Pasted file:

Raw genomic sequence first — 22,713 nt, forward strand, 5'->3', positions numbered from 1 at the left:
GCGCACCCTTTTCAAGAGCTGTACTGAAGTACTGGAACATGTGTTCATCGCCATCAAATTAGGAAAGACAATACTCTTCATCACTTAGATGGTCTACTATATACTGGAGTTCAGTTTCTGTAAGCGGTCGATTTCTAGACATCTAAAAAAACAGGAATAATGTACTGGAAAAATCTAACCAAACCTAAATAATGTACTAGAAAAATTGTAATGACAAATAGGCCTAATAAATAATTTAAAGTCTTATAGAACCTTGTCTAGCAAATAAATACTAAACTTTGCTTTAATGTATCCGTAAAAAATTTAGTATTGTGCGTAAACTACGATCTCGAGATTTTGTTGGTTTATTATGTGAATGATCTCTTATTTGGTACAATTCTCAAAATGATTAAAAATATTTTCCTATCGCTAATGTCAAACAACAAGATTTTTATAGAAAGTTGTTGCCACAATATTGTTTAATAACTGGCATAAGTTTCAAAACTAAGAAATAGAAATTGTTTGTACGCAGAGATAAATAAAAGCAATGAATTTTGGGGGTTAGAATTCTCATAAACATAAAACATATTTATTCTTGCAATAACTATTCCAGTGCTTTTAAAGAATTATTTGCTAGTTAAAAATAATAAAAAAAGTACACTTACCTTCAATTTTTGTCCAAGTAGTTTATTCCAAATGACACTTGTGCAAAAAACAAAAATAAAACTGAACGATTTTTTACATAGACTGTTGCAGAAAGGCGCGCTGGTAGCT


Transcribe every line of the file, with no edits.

Raw genomic sequence first — 22,713 nt, forward strand, 5'->3', positions numbered from 1 at the left:
GCGCACCCTTTTCAAGAGCTGTACTGAAGTACTGGAACATGTGTTCATCGCCATCAAATTAGGAAAGACAATACTCTTCATCACTTAGATGGTCTACTATATACTGGAGTTCAGTTTCTGTAAGCGGTCGATTTCTAGACATCTAAAAAAACAGGAATAATGTACTGGAAAAATCTAACCAAACCTAAATAATGTACTAGAAAAATTGTAATGACAAATAGGCCTAATAAATAATTTAAAGTCTTATAGAACCTTGTCTAGCAAATAAATACTAAACTTTGCTTTAATGTATCCGTAAAAAATTTAGTATTGTGCGTAAACTACGATCTCGAGATTTTGTTGGTTTATTATGTGAATGATCTCTTATTTGGTACAATTCTCAAAATGATTAAAAATATTTTCCTATCGCTAATGTCAAACAACAAGATTTTTATAGAAAGTTGTTGCCACAATATTGTTTAATAACTGGCATAAGTTTCAAAACTAAGAAATAGAAATTGTTTGTACGCAGAGATAAATAAAAGCAATGAATTTTGGGGGTTAGAATTCTCATAAACATAAAACATATTTATTCTTGCAATAACTATTCCAGTGCTTTTAAAGAATTATTTGCTAGTTAAAAATAATAAAAAAAGTACACTTACCTTCAATTTTTGTCCAAGTAGTTTATTCCAAATGACACTTGTGCAAAAAACAAAAATAAAACTGAACGATTTTTTACATAGACTGTTGCAGAAAGGCGCGCTGGTAGCT